A recent release by the Metropolitan Opera, this two-disc set makes available on DVD the famous performance of Berg’s Lulu that was broadcast on 20 December 1980 as part of the PBS series “Live from the Met.”
The novels of Sinclair Lewis once shot across the American literary skies like comets, alarming and fascinating readers of that era, but their tails didn’t extend far behind them.
Once the province of only the most dedicated opera fanatics, mid-20th century recordings of privately taped live performances have become more widely available.
Flute players in opera orchestra around the world must look forward to the frequent appearances of Donizetti’s Lucia di Lammermoor, knowing that while the stage spotlight in the mad scene will be on the soprano, the orchestral spotlight will be on their instrument.
16 Jul 2005
In addition, to his popular score to A Midsummer Night's Dream Felix Mendelssohn wrote incidental music to several other plays. Commissioned by the Prussian King Friedrich Wilhelm IV, the incidental music to Athalia was intended for a private performance of the play by Jean Racine.
While the story is a complicated Old Testament plot, Mendelssohn’s music captures the tone of the tragedy with delight, whimsy, and severity.
The final version of Athalia, as presented on this recording, calls for three soloists, full chorus and orchestra, and two orators. Most of the action of the play is delivered by the orators’ narration. Ulrike Goetz and Rudolf Guckelsberger deliver the text in a sure tone with both lilting cadences and strong declamation. The solo and choral movements provide emotional responses to the action and take up roles in the story as well. Like Mendelssohn’s better know dramatic scores, his oratorio Elijah and A Midsummer Night’s Dream, the music of Athalia is very vivid and colorful. The music paints a clear picture of the action with sweet melodies of praise, sorrowful laments, and strong contrapuntal choruses of damnation.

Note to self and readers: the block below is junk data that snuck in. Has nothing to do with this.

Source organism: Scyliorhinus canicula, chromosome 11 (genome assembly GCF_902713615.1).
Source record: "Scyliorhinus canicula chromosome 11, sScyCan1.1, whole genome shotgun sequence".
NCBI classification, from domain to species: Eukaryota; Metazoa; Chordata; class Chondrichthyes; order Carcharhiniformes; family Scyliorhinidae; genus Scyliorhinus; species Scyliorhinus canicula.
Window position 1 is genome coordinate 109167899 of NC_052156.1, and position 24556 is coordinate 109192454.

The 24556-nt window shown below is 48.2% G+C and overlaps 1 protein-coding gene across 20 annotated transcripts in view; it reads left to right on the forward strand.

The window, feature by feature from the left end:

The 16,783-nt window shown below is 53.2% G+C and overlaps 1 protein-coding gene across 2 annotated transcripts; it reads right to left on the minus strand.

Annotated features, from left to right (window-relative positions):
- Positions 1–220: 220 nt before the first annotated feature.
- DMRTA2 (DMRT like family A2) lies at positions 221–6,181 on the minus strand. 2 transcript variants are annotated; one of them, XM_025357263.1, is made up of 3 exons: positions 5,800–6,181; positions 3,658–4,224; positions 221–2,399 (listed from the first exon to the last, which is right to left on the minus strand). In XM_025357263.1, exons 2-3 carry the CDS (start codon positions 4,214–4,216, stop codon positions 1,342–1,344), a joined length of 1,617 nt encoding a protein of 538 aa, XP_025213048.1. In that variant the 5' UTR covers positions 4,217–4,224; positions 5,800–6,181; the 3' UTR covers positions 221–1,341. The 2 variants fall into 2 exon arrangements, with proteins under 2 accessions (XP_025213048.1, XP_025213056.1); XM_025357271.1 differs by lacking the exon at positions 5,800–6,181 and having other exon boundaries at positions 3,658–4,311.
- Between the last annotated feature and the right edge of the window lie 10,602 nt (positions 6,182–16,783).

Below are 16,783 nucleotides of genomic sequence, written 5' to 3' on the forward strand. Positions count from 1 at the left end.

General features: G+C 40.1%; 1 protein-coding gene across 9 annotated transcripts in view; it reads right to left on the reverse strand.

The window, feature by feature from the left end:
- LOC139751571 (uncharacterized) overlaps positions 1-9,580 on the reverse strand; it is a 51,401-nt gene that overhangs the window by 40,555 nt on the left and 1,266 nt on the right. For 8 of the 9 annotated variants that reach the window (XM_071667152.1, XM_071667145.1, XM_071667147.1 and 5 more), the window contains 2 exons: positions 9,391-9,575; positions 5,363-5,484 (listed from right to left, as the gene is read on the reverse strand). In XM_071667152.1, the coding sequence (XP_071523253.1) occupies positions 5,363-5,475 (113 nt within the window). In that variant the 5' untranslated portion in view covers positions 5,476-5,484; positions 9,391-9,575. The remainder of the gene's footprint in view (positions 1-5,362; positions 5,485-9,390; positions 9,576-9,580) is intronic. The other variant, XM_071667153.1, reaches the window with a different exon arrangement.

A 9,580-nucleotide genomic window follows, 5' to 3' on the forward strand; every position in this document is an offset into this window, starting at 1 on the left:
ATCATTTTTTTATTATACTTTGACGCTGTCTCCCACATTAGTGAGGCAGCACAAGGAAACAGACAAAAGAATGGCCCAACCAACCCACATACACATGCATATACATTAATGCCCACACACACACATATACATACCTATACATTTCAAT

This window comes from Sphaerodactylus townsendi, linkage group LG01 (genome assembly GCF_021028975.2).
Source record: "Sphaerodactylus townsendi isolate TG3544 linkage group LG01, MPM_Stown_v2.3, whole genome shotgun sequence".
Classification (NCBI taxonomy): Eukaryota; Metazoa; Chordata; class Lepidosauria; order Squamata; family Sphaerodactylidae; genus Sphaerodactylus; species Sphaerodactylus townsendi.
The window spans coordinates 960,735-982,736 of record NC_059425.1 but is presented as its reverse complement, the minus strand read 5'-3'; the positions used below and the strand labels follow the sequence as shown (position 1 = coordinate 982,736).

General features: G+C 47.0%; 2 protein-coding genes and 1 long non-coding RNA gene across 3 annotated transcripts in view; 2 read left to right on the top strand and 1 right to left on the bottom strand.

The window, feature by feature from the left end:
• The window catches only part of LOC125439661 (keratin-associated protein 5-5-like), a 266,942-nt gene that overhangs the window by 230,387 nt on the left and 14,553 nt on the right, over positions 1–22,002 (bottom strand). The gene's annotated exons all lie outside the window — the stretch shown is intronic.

Conductor Helmuth Rilling leads the three female soloists, the Gächinger Kantorei Stuttgart, and the Radio-Sinfonieorchester Stuttgart des SWR in a clean, crisp performance. The Gächinger Kantorei sings with an open tone and precise German diction. The sopranos are occasionally a little thin when attempting a soft ethereal sound in the higher register. But overall the choral singing is evenly balanced, precisely in tune, and confidently virile, particularly in the men. Sopranos Letizia Scherrer and Katalin Halmai, and alto Daniela Sindram sing with a strong sense of drama without compromising their beautiful tone. Singing mostly in duets and in concert with the chorus, they all show a subtle sensitivity to ensemble. The orchestra plays equally well bringing a festive flourish to the performance, highlighted by the bright vitality of the brass.
This obscure of work of Mendelssohn is presented handsomely on this Hänssler Classic disc. Helmut Rilling has made a career of researching and performing German choral music and this recording of Athalia maintains his high quality. Extensive program notes outlining the historical and musical background of the work accompany the fine performance. While not a groundbreaking work or recording, Athalia is another example of Mendelssohn’s mastery of evoking specific drama in his music.